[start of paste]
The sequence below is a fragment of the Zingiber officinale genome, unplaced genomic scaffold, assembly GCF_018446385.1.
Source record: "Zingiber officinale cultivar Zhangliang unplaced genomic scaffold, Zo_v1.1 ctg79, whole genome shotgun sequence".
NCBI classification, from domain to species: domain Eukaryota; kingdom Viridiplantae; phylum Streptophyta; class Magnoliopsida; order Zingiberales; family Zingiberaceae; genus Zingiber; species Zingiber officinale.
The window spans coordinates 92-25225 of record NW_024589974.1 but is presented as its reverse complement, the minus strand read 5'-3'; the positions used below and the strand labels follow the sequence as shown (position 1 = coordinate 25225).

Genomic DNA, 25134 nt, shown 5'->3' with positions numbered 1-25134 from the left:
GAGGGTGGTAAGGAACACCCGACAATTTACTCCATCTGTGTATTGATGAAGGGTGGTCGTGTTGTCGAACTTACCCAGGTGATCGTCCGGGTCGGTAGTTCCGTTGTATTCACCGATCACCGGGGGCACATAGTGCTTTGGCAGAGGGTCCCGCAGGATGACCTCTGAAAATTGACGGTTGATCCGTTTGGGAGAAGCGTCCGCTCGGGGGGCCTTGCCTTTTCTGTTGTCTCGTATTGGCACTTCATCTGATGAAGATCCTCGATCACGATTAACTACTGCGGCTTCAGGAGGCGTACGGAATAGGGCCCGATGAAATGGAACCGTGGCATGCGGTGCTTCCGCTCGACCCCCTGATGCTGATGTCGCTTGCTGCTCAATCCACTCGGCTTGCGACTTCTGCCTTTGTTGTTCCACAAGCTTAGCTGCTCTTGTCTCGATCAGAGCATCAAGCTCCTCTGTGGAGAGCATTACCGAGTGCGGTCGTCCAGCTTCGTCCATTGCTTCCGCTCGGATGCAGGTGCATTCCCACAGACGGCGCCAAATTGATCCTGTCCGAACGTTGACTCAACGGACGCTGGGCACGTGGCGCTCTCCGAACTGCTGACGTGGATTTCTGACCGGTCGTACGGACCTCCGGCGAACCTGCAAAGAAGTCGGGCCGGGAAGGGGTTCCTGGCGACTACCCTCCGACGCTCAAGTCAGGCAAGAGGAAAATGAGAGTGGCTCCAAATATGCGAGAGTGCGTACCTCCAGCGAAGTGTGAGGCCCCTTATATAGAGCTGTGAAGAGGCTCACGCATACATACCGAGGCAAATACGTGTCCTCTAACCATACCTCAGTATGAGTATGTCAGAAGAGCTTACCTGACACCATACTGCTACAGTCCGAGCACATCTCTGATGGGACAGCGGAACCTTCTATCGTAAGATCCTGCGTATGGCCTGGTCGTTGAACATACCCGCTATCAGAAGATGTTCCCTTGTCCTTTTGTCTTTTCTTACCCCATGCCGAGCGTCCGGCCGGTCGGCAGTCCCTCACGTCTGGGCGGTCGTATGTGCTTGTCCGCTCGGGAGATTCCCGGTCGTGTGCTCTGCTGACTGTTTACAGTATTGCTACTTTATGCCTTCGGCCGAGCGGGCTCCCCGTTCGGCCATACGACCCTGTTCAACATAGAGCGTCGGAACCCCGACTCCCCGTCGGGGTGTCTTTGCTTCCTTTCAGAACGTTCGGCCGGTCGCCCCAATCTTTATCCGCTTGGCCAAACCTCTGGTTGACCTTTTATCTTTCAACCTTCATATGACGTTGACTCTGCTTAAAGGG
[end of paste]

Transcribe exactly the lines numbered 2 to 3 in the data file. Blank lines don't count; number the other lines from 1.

Source record: "Zingiber officinale cultivar Zhangliang unplaced genomic scaffold, Zo_v1.1 ctg79, whole genome shotgun sequence".
NCBI classification, from domain to species: domain Eukaryota; kingdom Viridiplantae; phylum Streptophyta; class Magnoliopsida; order Zingiberales; family Zingiberaceae; genus Zingiber; species Zingiber officinale.